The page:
Let's start from the beggining. There's a discussion in the Talmud if the Luchot given in Har Sinai were given in Ktav Ashurit (the font we use today) or perhaps Ktav Ivri, an obscure and completely different font. We follow the opinion that the Luchot were given in Ktav Ashurit.
So right from the start, we have two fonts: Ashurit and Ivri. The Ktav Ivri is also known as "Paleo-Hebrew Alphabet" and you can see a full verse from Tanach in the pic in the right. It's way easier to write Ktav Ivri than Ashurit - it's basically sketches rather than an artistic alphabet and I imagine it would be a lot easier to write a Sefer Torah in Ktav Ivri.
Another font that became very popular is Rashi's Script, which is commonly found in Chumashim, Talmud and commentators. This font was introduced in the 15th century and it is still printed today in a standard way, that is, with no variations. If you take to account the quantities of Talmuds, Mishnayot, Peirushim out there that use this script, it's no exaggeration to claim that this script has become more popular than the Ktav Ashurit, only found in the holy scrolls.
But I'll spend more time talking about the different versions of the Ktav Ashurit, since this is the script we use for all scrolls and most people have no clue about this. There are four versions:
- Beit Yosef
- Veilish (Sefardic)
However, if you can choose between these four versions of Ktav Ashurit, why not make the right choice? Most people who buy Tefillin or Mezuzot don't really pay any attention about the version used by the scribe but just like anything else in life you should make an informed decision. And I will try to organize it for you here.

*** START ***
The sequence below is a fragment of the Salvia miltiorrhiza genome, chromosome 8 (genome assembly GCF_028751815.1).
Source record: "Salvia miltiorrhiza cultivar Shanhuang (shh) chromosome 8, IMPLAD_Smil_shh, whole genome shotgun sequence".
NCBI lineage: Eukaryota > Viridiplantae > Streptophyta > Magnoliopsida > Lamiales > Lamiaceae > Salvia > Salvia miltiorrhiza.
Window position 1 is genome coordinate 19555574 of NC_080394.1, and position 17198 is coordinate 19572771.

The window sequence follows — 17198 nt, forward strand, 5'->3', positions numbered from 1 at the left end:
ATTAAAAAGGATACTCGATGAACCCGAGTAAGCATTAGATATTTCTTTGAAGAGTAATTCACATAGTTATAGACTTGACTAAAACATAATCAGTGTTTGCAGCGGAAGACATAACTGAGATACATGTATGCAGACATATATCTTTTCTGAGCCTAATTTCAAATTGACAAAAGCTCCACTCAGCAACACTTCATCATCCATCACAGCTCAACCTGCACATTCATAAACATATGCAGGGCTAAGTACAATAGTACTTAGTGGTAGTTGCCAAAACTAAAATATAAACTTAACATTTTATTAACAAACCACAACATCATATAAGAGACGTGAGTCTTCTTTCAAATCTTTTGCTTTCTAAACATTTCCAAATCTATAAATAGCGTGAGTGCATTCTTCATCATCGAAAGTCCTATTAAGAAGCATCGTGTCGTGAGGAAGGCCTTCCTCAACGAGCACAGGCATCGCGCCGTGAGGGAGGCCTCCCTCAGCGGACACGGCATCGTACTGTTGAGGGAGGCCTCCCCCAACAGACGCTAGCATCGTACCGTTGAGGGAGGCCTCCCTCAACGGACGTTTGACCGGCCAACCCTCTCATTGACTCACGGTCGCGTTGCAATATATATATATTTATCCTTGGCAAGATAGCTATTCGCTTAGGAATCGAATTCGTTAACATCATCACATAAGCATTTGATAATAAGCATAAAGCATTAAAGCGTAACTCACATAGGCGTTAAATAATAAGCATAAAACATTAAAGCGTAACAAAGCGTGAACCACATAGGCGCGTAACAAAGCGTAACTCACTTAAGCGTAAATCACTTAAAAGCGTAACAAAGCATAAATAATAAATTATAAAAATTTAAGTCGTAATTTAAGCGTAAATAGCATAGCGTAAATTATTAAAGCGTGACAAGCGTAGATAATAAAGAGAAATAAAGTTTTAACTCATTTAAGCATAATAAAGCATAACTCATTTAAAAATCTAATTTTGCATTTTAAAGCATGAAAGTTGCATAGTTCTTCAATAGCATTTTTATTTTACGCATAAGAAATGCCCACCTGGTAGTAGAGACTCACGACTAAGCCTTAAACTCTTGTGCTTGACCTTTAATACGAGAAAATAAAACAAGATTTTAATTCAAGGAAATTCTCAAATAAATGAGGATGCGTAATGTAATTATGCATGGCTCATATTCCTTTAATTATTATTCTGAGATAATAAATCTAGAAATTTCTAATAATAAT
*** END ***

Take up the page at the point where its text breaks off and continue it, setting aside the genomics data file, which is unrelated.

If you are Sefardi, it's easy - buy a Tefillin/Mezuza/Torah written in Veillish. The easiest way to identify this ktav is through the Shin, which has a distinctive round base like this (you can see a full sample in the end of this post)
For the Ashkenazim it's more tricky. If you are not Hassidic go Beit Yosef, which is the standard and most popular version. But for the Hassidic readers I need to first give the big picture.
The Arizal script was introduced by the Ari, in the 1500's. Before him, the Ashkenazim basically wrote in a uniform way, but the Ari, with his unmatched Kabalistic knowledge, pushed for a few changes in the Ktav Ashurit. He also introduced a new way of writing the Holy Shem, according to the Kaballa and many sofrim today write it this way (click here for my post about the Holy Shem). But what most people overlook is the fact that the Ari only pushed for changes in the Tefillin, not in the Torah scrolls. The Ari never intended to change the way our Torah scrolls are written and that's when the confusion starts.
Most Hassidic scribes today write not only Tefillins, but also Torah scrolls and Mezuzas in Ktav Arizal. Frankly, I don't know why, but that's a fact. One of the few Hassidic sects who oppose this practice is the Tzanz dynasty, since the Divrei Chaim was very clear about writing the Torah in Ktav Beit Yosef and Tefillins in Ktav Ari.
So if you are Hassidic, you should order a Ktav Arizal Tefillin. But if you one day hire a sofer to write you a Torah, make sure you ask your Rebbe if you should use Ktav Ari or Beit Yosef. Anyways, it's easy to identify an Arizal ktav - the Chet and Shins look like this:
On top of all this mess there's the Chabad Ktav, introduced by the Alter Rebbe. I heard from a fellow Chabad scribe that the Alter Rebbe once said that when Mashiach comes this will be the main Ktav, but the fact is that the Chabad Ktav is the least popular of all the four versions of the Ktav Ashurit. This Ktav is very similar to the Ktav Arizal, but you can identify it by the exquisite Lamed and Peh:
So, if you are still reading this, yes, there are many Jewish Fonts. And next time you order a
scroll, make sure you choose the one that is right for you!
From left to right: Sephardi, Beit Yosef, Arizal and Chabad.